Educational Hours available this quarter!

Part of being an active member in The Empower Campaign, OU Student Chapter, is attending two hours of an educational programs/events on campus. These education events can range from the OU Performing Arts Series to conferences in the African Studies Department to the weekly forums led by the International Studies Department.

This quarter, there are a few upcoming educational events. The information is listed below and if you’ve attended one of these events, please leave a comment and let Empower OU know you were there and what you thought of it!

The Vagina Monologues by Eve Ensler
Brought to you by the student-run theater troupe Lost Flamingo Company.

When: 8 p.m. today
3 p.m. Saturday, Feb. 6
8 p.m. Sunday, Feb. 7

Where: Baker Theatre, 2nd floor of Baker Center

Admission: $5

Béla Fleck — The Africa Project
Béla Fleck is a Grammy-award-winning banjo player. He traveled to Africa for seven months and the collaborations with African musicians resulted is his latest album, The Africa Project. The album was recorded in Tanzania, The Gambia, Mali and Uganda (where The Empower Campaign works).

When: Thursday, Feb. 18

Where: Templeton-Blackburn Alumni Memorial Auditorium

Admission: Student tickets are $18



  1. I attended the Vagina Monologues this past Sunday, the 7th at the Baker Center Theater. I didn’t know what to epect from it, but I was very impressed with the performance that the Lost Flamingo Company put on. I liked how the show was funny, but also brought awareness to the audience about abuse. Overall, I really enjoyed the show and would recommend it to anyone.

  2. On Sunday Feb. 7th, i attended the Vagina Monologues put on by the Lost Flamingo Company. I hadn’t heard much about the show so i didn’t know what to expect. I found the performance to be very entertaining. It portrayed many different eperiences that women face and brought awareness about abuse to the audience. I thought it was an effective and eye opening production.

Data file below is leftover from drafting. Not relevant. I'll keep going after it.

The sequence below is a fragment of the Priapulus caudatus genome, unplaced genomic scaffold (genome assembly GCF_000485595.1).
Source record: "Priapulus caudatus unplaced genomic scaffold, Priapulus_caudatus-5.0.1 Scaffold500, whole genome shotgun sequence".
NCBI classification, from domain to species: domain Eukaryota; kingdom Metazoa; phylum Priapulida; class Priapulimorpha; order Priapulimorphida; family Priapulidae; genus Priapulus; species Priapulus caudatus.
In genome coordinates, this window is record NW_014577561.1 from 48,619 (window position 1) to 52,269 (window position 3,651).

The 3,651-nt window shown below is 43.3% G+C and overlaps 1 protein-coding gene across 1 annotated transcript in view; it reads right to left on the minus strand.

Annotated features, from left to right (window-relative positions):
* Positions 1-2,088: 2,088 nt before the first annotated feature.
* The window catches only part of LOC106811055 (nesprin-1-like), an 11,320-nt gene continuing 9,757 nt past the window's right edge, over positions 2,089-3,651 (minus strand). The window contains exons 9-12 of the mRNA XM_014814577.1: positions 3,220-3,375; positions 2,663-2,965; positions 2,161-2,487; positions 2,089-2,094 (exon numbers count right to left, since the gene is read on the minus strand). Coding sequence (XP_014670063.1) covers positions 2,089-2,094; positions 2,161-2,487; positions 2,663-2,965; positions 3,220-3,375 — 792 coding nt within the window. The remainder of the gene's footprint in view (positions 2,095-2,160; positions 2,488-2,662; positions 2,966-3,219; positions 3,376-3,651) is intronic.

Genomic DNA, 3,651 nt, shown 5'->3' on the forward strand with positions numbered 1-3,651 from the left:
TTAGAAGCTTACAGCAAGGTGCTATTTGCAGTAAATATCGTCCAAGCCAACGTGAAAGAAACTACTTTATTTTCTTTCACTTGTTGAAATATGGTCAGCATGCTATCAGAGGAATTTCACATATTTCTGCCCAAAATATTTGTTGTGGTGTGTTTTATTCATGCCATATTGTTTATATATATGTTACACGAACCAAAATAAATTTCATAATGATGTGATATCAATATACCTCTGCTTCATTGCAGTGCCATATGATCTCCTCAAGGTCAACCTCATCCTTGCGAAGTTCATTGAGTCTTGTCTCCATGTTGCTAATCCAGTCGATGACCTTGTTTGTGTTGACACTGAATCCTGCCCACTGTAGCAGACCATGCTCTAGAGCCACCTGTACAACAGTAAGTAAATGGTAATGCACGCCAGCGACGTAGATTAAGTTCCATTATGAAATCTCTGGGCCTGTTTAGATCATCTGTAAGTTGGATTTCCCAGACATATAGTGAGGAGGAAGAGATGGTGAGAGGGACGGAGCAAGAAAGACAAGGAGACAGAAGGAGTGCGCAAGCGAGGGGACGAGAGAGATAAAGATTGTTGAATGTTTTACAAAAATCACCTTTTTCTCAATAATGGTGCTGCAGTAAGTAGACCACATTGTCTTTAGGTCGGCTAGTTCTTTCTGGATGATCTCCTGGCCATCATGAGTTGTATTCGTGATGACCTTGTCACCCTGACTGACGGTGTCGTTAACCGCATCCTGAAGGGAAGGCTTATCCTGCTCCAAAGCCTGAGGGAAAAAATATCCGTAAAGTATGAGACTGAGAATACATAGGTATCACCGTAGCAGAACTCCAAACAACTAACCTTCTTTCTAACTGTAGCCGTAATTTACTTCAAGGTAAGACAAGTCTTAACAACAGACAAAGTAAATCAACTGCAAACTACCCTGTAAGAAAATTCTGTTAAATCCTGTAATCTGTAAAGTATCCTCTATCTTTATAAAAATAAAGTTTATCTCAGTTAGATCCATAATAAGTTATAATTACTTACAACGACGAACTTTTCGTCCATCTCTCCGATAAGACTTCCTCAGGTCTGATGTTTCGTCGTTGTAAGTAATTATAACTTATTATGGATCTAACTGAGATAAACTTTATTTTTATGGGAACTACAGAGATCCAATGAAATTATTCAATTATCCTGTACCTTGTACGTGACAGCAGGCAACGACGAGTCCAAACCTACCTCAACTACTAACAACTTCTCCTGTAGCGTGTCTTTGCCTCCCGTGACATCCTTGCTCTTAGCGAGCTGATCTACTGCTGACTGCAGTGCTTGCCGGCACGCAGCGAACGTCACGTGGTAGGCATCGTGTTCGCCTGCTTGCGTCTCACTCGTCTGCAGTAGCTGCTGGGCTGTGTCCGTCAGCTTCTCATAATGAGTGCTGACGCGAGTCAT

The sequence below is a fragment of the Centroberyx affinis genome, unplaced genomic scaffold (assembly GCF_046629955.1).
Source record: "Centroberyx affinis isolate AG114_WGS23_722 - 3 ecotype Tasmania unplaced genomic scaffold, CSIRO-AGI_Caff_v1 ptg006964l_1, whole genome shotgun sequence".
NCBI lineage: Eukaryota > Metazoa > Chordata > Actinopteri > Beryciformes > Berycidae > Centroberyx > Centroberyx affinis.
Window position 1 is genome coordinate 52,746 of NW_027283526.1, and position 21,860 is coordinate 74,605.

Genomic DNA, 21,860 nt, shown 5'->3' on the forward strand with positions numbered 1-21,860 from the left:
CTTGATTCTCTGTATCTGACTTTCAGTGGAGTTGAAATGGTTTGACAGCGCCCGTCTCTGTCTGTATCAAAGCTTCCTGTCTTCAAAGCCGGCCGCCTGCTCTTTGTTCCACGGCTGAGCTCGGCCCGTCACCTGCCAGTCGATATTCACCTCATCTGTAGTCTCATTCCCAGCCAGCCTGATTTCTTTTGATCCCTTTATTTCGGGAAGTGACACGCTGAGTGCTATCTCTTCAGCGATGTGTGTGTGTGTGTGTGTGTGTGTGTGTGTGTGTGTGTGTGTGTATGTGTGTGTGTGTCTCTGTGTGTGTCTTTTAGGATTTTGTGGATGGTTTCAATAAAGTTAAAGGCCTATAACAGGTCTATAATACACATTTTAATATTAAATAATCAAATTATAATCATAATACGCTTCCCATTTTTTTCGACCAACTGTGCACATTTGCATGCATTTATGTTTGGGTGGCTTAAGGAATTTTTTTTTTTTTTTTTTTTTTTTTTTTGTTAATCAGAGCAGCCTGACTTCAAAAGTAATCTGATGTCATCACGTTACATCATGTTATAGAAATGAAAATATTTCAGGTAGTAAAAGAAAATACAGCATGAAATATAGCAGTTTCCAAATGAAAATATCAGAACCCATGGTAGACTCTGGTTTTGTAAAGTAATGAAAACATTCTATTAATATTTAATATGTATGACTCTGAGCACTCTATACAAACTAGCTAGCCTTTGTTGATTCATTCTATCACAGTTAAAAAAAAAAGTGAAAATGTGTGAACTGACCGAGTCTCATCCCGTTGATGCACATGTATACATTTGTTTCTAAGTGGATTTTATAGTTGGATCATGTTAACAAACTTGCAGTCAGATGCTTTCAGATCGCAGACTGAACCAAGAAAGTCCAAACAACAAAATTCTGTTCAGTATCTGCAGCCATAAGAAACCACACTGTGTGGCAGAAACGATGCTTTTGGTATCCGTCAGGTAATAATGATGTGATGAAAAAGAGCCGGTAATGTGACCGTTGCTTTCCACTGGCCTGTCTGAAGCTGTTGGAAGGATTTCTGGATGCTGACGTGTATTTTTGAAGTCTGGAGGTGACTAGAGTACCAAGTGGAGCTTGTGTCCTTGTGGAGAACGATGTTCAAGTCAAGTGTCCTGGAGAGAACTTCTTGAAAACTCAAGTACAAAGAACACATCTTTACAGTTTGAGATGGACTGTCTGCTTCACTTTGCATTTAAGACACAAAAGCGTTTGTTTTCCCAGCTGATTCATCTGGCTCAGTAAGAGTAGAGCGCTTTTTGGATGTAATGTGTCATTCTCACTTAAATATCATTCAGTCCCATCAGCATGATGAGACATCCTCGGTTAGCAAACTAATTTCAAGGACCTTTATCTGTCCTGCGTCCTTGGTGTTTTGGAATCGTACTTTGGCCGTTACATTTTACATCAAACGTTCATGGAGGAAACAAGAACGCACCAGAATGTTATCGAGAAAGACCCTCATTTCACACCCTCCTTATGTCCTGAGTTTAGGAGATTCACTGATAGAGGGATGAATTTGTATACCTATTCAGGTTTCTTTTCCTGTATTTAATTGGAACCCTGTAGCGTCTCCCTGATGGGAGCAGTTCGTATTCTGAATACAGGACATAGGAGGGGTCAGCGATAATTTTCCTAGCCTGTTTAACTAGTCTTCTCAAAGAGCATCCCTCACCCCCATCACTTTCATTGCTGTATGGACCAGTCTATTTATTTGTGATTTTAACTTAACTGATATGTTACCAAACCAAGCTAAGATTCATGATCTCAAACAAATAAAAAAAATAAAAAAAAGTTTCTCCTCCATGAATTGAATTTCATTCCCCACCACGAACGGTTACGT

3. The Vagina Monologues were very dynamic and insightful! They described women of various backgrounds and experiences. In particular, there was a skit about a young, fifteen year old girl from Africa who went on holiday for two days and did not come home for two years because she was taken by a solider of the country. The solider raped her during this time and made her pregnant. Due to her strength, she escaped and was able to free herself and her child when she was seventeen years old. It was a heart-wrenching true life story. Her experience brought about an awareness of these sad events that still occur. The story was insightful and made me more aware and passionate toward the cause of helping the people of Africa.

  4. I went to Bela Fleck last night and it was INCREDIBLE. It was so much fun and the audience was so receptive. I found myself cheering the whole time! Bela Fleck described his journey to Africa and tracing the banjo back to Africa. Last night, Bela brought some extraordinary musicians from Tanzania and Mali. The blind “thumb-pianist” from Tanzania was absolutely remarkable and you could tell how much fun he was having. Everyone on stage was having such a good time! The band from Mali was SO fabulous. The African banjos had such an incredible quality to the sound and it was so refreshing to hear such incredible music. Amy Sacco, “The Tina Turner of Mali”, had a hauntingly beautiful voice with such a unique tonality. I especially loved watching the one man playing the drum that looked like a round hollow piece of wood. The night was filled with extraordinary music and was so much fun. Bela Fleck was so remarkably talented and I’m so glad he traveled to Africa and found these wonderful musicians and brought them to the forefront of American music. I am also repeatedly impressed with Ohio University and the African Studies Program in bringing such incredible cultural events!

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